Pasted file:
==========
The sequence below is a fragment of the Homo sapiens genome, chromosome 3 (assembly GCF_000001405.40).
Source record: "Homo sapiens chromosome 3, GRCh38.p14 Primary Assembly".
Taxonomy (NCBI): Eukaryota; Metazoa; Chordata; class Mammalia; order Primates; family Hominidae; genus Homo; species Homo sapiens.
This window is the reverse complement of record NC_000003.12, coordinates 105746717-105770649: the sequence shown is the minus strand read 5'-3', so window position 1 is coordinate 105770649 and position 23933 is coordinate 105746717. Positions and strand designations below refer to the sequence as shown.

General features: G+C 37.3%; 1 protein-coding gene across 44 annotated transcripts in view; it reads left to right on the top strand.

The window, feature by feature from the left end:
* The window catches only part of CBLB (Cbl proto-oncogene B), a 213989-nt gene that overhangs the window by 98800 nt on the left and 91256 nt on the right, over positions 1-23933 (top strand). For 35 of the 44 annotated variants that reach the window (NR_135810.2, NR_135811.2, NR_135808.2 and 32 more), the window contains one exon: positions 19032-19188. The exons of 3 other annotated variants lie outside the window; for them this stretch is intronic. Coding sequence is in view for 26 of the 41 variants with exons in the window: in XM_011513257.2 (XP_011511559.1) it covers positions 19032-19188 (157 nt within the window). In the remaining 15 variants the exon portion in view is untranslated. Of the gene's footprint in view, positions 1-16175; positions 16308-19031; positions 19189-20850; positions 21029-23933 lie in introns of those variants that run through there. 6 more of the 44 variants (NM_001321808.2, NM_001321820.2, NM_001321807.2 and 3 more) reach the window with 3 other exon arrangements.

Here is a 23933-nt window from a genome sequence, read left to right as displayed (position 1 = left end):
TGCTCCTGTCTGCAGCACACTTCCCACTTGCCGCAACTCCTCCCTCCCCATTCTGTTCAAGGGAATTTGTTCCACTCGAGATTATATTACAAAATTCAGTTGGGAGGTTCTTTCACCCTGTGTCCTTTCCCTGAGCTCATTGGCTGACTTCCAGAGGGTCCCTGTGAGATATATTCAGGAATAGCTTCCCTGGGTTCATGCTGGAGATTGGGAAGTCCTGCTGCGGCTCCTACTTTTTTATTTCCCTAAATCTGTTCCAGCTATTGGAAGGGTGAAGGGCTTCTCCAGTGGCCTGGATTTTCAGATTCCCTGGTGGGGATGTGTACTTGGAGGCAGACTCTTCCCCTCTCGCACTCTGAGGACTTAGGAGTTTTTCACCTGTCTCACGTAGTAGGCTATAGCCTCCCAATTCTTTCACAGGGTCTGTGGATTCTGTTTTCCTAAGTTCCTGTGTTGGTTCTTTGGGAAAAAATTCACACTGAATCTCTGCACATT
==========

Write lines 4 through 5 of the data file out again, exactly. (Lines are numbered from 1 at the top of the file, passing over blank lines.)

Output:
This window is the reverse complement of record NC_000003.12, coordinates 105746717-105770649: the sequence shown is the minus strand read 5'-3', so window position 1 is coordinate 105770649 and position 23933 is coordinate 105746717. Positions and strand designations below refer to the sequence as shown.

General features: G+C 37.3%; 1 protein-coding gene across 44 annotated transcripts in view; it reads left to right on the top strand.